Forgotten Eggs

Easter, traditionally a religious celebration of life.. here in the UK however, it is most synonymous with chocolate eggs (this is not necessarily a bad thing). Easter eggs themselves are in essence a symbol of Jesus’ empty tomb, a rather sombre thought when you’re about the destroy the cheerful easter chick on your Cadbury’s chocolate egg. Whilst we’re all taught the origins & traditions of Easter as children, the promise of chocolate dominates your thoughts from a young age.

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The anticipation & excitement of receiving a whole selection of egg-shaped chocolate is overwhelming as a child (especially if you were a chubby little one like me). When I was younger my mother would , without fail, organise the classic Easter egg hunt just for me on Easter morning. Needless to say, living in Wales this always took place indoors & despite living in a small flat, the hunt was sufficiently challenging for this chocoholic. Often weeks later, my mother would find a forgotten egg buried behind the living room sofa (also a classic hiding spot for Christmas presents).

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In years where I  would receive an abundance of eggs from family & somehow became tired of cocoa consumption, these would eventually be broken down into bitesize pieces & lay dormant in the fridge awaiting their destiny of being turned into rice crispy treats or chocolate nests, sometimes filled with Mini Eggs or small Creme Eggs. This somehow made the chocolate appealing once more & they would promptly disappear. Now that I’m older, whilst of course I still enjoy a chocolate egg or two, I much prefer to indulge in a hot cross bun or a slice of simnel cake.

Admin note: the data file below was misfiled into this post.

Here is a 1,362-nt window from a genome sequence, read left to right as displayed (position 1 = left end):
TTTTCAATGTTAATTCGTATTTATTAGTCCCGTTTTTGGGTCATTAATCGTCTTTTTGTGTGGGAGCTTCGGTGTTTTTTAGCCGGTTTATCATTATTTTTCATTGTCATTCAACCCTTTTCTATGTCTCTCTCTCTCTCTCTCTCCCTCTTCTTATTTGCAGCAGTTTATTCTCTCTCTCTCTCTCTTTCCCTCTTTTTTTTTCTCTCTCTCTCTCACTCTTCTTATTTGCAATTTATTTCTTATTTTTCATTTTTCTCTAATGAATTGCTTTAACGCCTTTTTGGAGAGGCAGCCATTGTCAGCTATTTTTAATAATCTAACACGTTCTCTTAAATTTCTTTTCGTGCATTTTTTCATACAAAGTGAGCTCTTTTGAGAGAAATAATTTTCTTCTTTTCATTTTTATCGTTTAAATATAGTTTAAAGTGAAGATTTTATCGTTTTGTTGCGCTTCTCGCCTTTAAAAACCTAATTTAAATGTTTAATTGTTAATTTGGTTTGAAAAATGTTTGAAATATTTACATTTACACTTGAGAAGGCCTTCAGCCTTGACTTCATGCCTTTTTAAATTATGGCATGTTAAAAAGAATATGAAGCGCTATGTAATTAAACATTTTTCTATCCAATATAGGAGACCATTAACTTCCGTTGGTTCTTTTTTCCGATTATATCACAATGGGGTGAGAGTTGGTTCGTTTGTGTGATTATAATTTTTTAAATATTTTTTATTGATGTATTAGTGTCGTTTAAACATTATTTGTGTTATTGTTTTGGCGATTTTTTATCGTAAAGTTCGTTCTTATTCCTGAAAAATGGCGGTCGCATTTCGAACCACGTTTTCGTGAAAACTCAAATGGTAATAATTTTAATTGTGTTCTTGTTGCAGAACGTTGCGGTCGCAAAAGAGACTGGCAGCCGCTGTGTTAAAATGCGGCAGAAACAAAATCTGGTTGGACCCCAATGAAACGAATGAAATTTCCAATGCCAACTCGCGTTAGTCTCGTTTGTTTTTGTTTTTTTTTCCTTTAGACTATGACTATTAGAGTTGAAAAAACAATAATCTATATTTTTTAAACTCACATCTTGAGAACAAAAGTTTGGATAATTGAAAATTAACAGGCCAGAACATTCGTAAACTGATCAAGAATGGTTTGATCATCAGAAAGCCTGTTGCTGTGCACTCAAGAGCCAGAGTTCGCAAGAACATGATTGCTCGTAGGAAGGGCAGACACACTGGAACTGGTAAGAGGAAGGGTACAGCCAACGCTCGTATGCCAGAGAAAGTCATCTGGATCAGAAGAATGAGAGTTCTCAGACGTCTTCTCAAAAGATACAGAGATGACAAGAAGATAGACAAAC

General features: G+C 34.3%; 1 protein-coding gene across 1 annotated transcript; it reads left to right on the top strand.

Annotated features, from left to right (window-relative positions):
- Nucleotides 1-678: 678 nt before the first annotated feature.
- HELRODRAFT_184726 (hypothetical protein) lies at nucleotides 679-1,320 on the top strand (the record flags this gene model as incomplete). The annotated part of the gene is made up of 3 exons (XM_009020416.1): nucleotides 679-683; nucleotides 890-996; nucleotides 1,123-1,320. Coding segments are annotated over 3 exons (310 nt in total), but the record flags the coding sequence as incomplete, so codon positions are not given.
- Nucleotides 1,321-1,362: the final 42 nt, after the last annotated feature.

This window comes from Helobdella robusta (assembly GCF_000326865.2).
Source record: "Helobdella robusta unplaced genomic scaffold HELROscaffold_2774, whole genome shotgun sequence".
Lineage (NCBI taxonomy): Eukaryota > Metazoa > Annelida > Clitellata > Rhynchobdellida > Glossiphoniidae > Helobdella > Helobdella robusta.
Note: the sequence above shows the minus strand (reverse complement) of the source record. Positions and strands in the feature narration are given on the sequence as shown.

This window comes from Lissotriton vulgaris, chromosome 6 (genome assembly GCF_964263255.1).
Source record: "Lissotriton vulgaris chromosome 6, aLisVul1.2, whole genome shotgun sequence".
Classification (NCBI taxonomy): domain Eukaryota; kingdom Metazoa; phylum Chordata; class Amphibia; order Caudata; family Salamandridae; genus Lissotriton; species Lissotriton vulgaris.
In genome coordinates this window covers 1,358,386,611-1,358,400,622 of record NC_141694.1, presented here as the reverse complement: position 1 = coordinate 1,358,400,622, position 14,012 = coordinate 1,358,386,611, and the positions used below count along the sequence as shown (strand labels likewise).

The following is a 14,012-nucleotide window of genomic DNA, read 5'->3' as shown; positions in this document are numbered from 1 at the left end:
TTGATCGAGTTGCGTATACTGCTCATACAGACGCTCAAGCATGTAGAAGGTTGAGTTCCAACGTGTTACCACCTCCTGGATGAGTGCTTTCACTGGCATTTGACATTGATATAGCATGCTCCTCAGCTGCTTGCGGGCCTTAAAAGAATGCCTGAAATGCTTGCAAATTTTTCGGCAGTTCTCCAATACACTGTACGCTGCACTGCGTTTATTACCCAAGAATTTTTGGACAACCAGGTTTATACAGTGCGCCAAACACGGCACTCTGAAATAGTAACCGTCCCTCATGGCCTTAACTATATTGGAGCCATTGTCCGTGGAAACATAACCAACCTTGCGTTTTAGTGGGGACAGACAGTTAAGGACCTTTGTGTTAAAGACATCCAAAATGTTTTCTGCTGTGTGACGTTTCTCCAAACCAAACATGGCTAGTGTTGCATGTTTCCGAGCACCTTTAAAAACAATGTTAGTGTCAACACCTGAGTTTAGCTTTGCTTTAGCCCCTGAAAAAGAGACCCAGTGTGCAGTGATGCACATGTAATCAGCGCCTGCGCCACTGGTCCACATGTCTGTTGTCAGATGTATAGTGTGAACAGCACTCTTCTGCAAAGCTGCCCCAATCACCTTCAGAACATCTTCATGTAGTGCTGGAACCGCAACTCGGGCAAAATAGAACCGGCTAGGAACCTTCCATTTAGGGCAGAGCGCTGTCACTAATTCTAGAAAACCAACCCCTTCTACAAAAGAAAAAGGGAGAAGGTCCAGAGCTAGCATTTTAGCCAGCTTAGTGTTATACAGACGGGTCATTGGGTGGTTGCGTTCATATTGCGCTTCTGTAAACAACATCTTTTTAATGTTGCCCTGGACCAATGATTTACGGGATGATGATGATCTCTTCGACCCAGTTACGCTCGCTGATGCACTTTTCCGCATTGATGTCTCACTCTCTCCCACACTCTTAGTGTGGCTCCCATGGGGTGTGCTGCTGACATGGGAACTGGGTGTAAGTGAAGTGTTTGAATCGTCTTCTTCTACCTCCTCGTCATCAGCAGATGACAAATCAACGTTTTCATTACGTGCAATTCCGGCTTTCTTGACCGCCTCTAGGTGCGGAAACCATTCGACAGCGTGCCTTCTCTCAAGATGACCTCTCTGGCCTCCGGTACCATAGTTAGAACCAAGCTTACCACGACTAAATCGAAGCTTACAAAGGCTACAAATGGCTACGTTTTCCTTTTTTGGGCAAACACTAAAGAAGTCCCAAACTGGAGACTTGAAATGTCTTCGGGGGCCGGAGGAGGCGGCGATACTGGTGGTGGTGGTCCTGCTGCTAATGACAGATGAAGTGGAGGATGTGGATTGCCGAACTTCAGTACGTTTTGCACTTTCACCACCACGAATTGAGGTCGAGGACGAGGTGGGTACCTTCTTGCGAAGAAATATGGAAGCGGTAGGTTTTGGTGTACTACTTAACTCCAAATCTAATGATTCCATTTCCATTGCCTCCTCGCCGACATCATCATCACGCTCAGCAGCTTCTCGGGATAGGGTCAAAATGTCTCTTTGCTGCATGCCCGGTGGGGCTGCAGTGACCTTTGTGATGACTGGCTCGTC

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I’ve made many Easter themed bakes in the past from elaborate cupcakes to bunny shaped buns, but with the chocolate overload at this time of year sometimes something simple becomes much more appealing. In keeping with the theme of eggs & simplicity, I was eager to try baking with duck eggs. Generally, ducks lay their eggs in the spring making them great for a bit of seasonal baking. Slightly larger than chicken eggs, these pale blue eggs have a much larger yolk & contain far more protein in its white. This results in a much fluffier & richer cake. Used simply in a vanilla sponge, they create a great quality cake. I tend to cover mine in a pale green-blue buttercream in reference to it’s star ingredient.

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DUCK EGG CAKE
(makes one 20cm sandwich)

Ingredients:

  • 250g butter
  • 250g golden caster sugar
  • 5 duck eggs
  • 250g self-raising flour
  • 1 tsp baking powder
  • 1 tsp vanilla extract

For the buttercream icing:

  • 250g butter
  • 600g icing sugar
  • 1 tbsp milk
  • 1 tsp vanilla extract
  • (optional) green food colouring
  • (optional) 50g Mini Eggs or fondant flowers/characters to decorate

Method:

  • In a small saucepan, melt the butter over a low heat
  • In a large mixing bowl whisk together the eggs & sugar until pale & fluffy
  • Slowly add the melted butter & vanilla extract to the bowl & continue to whisk
  • Sift the flour & baking powder into the bowl & fold until well combined
  • Divide the mixture between two 20cm sandwich tines, greased & lined with baking parchment
  • Bake the cakes at 180ºC for 30 – 35 minutes, until golden & springing back in the middle when pressed
  • Leave the cakes to cool in their tins for 10 minutes before removing & allowing to cool fully on a cooling rack
  • To make the buttercream icing, in a large bowl, beat the butter until softened
  • Add 200g of the icing sugar & beat well
  • Repeat this process until all of the icing sugar has been used
  • Add the vanilla extract, milk & food colouring (if using) & beat until smooth & evenly coloured
  • Once the cakes are completely cool, use the buttercream to sandwich & cover

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